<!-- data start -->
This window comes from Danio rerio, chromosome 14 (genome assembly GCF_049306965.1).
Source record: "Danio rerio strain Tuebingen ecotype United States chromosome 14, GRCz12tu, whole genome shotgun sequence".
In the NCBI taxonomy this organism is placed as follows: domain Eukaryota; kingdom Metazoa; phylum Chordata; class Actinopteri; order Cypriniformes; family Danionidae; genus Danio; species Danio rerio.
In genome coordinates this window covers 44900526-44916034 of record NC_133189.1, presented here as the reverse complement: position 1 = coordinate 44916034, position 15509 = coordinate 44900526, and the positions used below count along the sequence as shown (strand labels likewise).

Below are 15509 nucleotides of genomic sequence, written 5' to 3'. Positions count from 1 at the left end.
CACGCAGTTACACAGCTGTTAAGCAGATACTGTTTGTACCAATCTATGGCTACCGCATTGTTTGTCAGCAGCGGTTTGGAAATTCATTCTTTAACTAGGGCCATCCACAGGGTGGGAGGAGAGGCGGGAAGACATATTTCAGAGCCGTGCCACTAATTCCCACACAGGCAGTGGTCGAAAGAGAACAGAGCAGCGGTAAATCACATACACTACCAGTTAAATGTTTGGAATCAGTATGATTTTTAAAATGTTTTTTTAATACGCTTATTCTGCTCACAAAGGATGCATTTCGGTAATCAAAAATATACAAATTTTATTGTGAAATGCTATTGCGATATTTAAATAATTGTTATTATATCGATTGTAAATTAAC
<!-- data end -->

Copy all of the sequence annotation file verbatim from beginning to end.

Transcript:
This window comes from Danio rerio, chromosome 14 (genome assembly GCF_049306965.1).
Source record: "Danio rerio strain Tuebingen ecotype United States chromosome 14, GRCz12tu, whole genome shotgun sequence".
In the NCBI taxonomy this organism is placed as follows: domain Eukaryota; kingdom Metazoa; phylum Chordata; class Actinopteri; order Cypriniformes; family Danionidae; genus Danio; species Danio rerio.
In genome coordinates this window covers 44900526-44916034 of record NC_133189.1, presented here as the reverse complement: position 1 = coordinate 44916034, position 15509 = coordinate 44900526, and the positions used below count along the sequence as shown (strand labels likewise).

Below are 15509 nucleotides of genomic sequence, written 5' to 3'. Positions count from 1 at the left end.
CACGCAGTTACACAGCTGTTAAGCAGATACTGTTTGTACCAATCTATGGCTACCGCATTGTTTGTCAGCAGCGGTTTGGAAATTCATTCTTTAACTAGGGCCATCCACAGGGTGGGAGGAGAGGCGGGAAGACATATTTCAGAGCCGTGCCACTAATTCCCACACAGGCAGTGGTCGAAAGAGAACAGAGCAGCGGTAAATCACATACACTACCAGTTAAATGTTTGGAATCAGTATGATTTTTAAAATGTTTTTTTAATACGCTTATTCTGCTCACAAAGGATGCATTTCGGTAATCAAAAATATACAAATTTTATTGTGAAATGCTATTGCGATATTTAAATAATTGTTATTATATCGATTGTAAATTAAC